Artisan Marketing Communications offers clients PR and marketing communications advice, practical support and implementation.

Tuesday, July 24, 2007

Marketers cannot do everything

Just because you are a marketer does not mean you can do everything in what is a wide field to say the least. Yet, some companies believe just that.

I have seen adverts for "marketers" that expect them to be proficient in Photoshop and by implication they must be graphic designers as well.

I have also come across the same circumstances for marketers that are expected to be PR proficient as well.

It is possible to be multi-tasking? Some general marketers can have a special talent for PR or branding or another aspect of their profession. However, in a field such as marketing there are so many facets to understand and master that surely a general marketer cannot handle them all to a standard they or their company can be pleased without outside help.

For instance, Internet marketing in itself is a very specialised discipline and one that is essential to any marketing effort. For me there is only one answer: hire an Internet agency if you want to really achieve anything.

Why am I bringing this up now?

I have come across a recent example that reminded me of a pitch I went on that demonstrates this point.

I was talking to a professional services company of some size and the marketer was interested in using my services: only 3 pieces or so of scrappy coverage in 5 months.

When the marketing officer approached the managing partner the retort was along the lines, "You do the PR, we pay you, why are you suggesting spending more money? "

A complete lack of understanding from management.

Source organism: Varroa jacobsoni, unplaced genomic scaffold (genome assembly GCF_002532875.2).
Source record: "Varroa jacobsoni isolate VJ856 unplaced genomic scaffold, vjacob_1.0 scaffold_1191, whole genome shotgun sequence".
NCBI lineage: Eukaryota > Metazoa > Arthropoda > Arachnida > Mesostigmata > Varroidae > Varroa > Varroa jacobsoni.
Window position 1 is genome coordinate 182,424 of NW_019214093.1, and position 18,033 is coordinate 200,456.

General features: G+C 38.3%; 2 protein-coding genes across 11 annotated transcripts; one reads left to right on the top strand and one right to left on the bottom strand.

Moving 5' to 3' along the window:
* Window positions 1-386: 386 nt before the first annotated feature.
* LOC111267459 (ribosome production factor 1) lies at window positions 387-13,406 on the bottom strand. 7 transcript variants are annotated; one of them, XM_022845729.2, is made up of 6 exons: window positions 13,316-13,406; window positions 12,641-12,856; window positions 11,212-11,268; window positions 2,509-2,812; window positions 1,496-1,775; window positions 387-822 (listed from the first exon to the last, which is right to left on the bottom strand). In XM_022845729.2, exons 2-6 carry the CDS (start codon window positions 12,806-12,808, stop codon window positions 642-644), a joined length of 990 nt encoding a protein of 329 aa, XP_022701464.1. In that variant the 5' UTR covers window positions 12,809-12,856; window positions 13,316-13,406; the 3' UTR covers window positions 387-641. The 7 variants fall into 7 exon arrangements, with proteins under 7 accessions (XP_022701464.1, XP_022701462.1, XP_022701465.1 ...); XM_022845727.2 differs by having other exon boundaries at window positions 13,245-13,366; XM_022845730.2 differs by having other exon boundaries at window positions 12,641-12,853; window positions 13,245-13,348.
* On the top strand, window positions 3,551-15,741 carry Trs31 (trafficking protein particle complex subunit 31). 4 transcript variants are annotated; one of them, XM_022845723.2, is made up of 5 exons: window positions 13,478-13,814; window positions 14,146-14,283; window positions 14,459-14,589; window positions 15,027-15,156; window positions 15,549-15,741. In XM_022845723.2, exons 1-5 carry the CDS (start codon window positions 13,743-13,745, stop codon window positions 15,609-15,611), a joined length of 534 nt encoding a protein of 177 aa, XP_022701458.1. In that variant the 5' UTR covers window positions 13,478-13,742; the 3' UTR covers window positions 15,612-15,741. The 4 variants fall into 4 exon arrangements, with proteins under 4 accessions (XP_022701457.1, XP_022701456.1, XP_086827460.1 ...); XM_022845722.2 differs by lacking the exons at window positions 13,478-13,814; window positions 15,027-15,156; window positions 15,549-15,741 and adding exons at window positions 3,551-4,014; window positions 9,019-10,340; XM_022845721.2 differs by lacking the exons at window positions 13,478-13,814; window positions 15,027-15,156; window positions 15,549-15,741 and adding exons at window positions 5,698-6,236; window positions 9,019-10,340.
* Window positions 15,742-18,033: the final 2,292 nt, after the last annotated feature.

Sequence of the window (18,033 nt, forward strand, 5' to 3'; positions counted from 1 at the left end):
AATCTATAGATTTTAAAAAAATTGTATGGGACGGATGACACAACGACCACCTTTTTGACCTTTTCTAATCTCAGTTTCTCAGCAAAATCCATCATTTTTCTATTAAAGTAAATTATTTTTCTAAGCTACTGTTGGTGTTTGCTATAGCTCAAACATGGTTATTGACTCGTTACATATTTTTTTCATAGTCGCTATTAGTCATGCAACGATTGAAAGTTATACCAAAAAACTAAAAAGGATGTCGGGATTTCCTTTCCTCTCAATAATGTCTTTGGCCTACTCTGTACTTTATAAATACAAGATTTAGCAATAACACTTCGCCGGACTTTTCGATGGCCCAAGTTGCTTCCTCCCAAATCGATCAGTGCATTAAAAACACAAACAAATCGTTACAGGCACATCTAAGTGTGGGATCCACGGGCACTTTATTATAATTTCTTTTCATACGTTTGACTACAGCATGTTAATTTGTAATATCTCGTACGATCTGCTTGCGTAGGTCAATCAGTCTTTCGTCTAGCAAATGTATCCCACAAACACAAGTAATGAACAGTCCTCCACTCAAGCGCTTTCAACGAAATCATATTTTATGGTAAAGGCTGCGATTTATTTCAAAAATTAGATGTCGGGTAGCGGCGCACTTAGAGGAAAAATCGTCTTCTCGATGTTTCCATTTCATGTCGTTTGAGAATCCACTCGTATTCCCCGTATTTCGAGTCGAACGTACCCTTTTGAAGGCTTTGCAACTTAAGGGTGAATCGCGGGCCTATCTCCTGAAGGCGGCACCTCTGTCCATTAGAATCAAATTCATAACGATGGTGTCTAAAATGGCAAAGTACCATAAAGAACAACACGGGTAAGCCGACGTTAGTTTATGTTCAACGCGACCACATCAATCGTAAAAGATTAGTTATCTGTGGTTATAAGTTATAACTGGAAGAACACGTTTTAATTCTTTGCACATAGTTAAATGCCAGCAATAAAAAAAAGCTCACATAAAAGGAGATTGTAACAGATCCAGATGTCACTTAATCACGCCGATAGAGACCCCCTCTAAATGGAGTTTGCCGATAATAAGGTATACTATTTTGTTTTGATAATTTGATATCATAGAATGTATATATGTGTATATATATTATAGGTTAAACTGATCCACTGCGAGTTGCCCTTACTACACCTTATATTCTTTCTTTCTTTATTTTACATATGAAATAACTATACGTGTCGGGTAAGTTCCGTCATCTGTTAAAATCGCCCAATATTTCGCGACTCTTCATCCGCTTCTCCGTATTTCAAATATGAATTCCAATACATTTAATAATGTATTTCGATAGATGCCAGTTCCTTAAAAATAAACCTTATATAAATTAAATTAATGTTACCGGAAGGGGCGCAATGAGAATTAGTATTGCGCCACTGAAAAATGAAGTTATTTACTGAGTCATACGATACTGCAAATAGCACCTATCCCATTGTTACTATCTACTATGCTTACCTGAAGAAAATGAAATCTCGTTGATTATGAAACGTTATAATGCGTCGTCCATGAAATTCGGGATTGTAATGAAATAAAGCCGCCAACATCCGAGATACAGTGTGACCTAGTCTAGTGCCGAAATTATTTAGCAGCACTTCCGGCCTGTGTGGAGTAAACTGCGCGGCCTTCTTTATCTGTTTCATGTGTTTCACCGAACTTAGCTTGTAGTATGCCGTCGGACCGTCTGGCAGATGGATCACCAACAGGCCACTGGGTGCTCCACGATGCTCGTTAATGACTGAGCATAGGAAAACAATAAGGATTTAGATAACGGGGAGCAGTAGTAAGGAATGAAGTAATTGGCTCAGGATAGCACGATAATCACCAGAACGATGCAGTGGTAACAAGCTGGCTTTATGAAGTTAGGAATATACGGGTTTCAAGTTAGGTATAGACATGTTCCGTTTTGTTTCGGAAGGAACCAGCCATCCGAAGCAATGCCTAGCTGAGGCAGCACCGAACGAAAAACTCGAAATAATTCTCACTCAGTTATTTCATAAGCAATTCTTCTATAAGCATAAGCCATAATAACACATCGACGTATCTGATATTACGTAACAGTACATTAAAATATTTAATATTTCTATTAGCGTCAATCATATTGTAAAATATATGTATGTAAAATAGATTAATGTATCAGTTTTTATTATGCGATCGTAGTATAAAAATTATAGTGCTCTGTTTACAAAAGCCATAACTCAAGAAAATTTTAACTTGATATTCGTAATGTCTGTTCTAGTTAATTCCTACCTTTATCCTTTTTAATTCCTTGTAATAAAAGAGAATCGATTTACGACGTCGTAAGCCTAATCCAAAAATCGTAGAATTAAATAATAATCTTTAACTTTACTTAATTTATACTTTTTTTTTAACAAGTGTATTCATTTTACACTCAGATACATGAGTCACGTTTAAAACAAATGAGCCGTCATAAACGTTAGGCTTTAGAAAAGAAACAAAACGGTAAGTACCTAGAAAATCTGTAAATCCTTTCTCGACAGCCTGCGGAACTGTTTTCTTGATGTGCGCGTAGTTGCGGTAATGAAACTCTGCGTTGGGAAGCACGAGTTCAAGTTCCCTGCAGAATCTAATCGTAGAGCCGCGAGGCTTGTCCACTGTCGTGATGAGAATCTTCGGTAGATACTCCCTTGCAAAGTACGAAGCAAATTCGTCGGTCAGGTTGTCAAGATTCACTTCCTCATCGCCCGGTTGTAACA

Another example was many years ago when I was briefed on a marketing position. They had originally given the position in-house to the graphic designer. He had walked into a management meeting one day when he had to present his marketing plan and admitted he was clueless and he wanted to give up the marketing and so the position was on the market.

I could give you other examples.

The point is that a profession as essential as marketing is not understood by many directors.

Is that newsworthy? Maybe not. But it still comes up again and again.

By the way the image is a stock photo and is no way designed to be taken as a real case study nor, as far is known, does the subject of the image have any views on congestion charges.


Blogger Stephen Newton said...

When I was a naive graduate trying to break into PR, I remember going for a PR and marketing job at an arts centre. It turned out to be staffing the ticket office.

8:33 AM

Anonymous Rob Artisan said...


I could tell you some stories

I think that in some cases it is not a case of trying to mislead someone, it is just a case of no insight or understanding.

Marketers to some directors will be glorified graphic designers and Ad Fabs


9:11 AM


Post a Comment

<< Home